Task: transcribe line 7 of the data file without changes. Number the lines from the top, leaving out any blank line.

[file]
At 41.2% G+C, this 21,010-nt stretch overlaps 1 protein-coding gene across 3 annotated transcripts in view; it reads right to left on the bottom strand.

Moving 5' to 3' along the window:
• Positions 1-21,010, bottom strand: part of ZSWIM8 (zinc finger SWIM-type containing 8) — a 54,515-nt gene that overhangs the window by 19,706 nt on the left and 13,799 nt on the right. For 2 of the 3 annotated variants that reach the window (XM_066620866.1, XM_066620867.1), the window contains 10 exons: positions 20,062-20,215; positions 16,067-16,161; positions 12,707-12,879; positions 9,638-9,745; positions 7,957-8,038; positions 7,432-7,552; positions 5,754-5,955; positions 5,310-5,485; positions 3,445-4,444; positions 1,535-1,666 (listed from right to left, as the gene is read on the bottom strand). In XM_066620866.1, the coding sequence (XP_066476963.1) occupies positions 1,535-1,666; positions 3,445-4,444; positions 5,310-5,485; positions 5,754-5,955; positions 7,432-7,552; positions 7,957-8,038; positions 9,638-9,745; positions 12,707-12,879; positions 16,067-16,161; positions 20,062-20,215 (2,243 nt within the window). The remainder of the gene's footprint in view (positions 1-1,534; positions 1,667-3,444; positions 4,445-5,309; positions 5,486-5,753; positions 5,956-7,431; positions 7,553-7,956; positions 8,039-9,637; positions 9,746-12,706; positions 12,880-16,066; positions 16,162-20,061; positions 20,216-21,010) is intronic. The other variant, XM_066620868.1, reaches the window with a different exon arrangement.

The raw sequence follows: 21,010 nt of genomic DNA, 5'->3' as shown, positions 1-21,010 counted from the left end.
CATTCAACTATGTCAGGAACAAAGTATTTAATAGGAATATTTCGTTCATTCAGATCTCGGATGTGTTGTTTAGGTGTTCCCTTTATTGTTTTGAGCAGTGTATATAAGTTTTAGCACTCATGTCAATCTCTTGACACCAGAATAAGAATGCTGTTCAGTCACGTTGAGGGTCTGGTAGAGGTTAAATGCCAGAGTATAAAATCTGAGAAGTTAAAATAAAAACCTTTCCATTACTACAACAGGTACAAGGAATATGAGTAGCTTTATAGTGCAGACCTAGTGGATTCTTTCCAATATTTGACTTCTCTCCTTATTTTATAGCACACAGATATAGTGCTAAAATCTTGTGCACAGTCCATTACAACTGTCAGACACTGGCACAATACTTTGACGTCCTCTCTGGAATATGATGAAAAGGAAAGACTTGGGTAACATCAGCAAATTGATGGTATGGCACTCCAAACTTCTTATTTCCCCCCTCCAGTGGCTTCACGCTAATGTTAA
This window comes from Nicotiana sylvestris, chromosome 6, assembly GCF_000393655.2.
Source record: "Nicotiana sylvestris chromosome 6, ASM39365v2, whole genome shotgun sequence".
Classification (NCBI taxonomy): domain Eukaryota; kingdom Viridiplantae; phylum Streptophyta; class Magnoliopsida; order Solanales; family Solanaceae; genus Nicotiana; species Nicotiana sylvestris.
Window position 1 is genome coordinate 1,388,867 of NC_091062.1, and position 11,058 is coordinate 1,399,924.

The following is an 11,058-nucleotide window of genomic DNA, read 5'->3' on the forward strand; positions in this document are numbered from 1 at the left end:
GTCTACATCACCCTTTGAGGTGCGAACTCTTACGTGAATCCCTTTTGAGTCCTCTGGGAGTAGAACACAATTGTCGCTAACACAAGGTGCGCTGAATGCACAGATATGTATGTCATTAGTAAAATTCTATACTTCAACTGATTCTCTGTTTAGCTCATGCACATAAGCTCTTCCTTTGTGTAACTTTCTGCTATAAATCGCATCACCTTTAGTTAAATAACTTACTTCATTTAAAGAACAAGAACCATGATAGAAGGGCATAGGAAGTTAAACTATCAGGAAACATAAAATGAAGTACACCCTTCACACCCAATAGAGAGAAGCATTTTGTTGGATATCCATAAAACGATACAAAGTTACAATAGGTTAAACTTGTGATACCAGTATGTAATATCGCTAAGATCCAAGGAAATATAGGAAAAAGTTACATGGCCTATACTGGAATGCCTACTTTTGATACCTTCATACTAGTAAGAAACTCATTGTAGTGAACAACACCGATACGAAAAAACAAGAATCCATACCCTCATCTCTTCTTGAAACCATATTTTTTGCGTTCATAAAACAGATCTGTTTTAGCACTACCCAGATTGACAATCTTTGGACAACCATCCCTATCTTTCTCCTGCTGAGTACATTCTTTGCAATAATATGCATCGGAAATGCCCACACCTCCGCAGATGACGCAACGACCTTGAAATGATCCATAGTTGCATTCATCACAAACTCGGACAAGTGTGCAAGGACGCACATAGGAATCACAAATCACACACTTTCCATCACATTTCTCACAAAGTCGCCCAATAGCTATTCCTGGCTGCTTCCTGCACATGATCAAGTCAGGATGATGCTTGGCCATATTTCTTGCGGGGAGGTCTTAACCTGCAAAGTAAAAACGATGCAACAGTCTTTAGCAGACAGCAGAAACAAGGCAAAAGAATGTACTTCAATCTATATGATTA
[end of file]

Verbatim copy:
Source record: "Nicotiana sylvestris chromosome 6, ASM39365v2, whole genome shotgun sequence".